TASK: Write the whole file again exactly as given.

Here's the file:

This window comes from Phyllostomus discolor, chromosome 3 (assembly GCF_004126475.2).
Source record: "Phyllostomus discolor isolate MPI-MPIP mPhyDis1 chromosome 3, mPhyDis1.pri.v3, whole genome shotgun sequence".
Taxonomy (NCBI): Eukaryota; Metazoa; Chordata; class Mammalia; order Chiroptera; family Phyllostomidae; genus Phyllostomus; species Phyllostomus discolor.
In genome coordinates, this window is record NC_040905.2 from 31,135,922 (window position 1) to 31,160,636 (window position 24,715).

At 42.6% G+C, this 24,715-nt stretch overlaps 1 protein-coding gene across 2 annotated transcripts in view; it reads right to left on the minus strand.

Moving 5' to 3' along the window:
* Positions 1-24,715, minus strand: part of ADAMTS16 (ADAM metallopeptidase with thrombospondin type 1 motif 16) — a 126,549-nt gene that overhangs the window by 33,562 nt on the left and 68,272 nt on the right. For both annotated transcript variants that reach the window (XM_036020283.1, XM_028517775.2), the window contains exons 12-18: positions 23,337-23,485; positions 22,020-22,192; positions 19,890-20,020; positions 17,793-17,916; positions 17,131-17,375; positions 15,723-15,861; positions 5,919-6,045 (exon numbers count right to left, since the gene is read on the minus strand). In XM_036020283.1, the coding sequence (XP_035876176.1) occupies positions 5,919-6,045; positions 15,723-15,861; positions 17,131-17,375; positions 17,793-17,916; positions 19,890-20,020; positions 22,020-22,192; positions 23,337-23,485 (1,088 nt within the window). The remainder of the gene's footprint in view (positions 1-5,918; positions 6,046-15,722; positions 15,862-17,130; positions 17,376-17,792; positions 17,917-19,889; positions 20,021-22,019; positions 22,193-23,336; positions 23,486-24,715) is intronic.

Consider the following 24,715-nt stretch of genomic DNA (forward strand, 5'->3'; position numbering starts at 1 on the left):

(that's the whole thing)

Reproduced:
This window comes from Phyllostomus discolor, chromosome 3 (assembly GCF_004126475.2).
Source record: "Phyllostomus discolor isolate MPI-MPIP mPhyDis1 chromosome 3, mPhyDis1.pri.v3, whole genome shotgun sequence".
Taxonomy (NCBI): Eukaryota; Metazoa; Chordata; class Mammalia; order Chiroptera; family Phyllostomidae; genus Phyllostomus; species Phyllostomus discolor.
In genome coordinates, this window is record NC_040905.2 from 31,135,922 (window position 1) to 31,160,636 (window position 24,715).

At 42.6% G+C, this 24,715-nt stretch overlaps 1 protein-coding gene across 2 annotated transcripts in view; it reads right to left on the minus strand.

Moving 5' to 3' along the window:
* Positions 1-24,715, minus strand: part of ADAMTS16 (ADAM metallopeptidase with thrombospondin type 1 motif 16) — a 126,549-nt gene that overhangs the window by 33,562 nt on the left and 68,272 nt on the right. For both annotated transcript variants that reach the window (XM_036020283.1, XM_028517775.2), the window contains exons 12-18: positions 23,337-23,485; positions 22,020-22,192; positions 19,890-20,020; positions 17,793-17,916; positions 17,131-17,375; positions 15,723-15,861; positions 5,919-6,045 (exon numbers count right to left, since the gene is read on the minus strand). In XM_036020283.1, the coding sequence (XP_035876176.1) occupies positions 5,919-6,045; positions 15,723-15,861; positions 17,131-17,375; positions 17,793-17,916; positions 19,890-20,020; positions 22,020-22,192; positions 23,337-23,485 (1,088 nt within the window). The remainder of the gene's footprint in view (positions 1-5,918; positions 6,046-15,722; positions 15,862-17,130; positions 17,376-17,792; positions 17,917-19,889; positions 20,021-22,019; positions 22,193-23,336; positions 23,486-24,715) is intronic.

Consider the following 24,715-nt stretch of genomic DNA (forward strand, 5'->3'; position numbering starts at 1 on the left):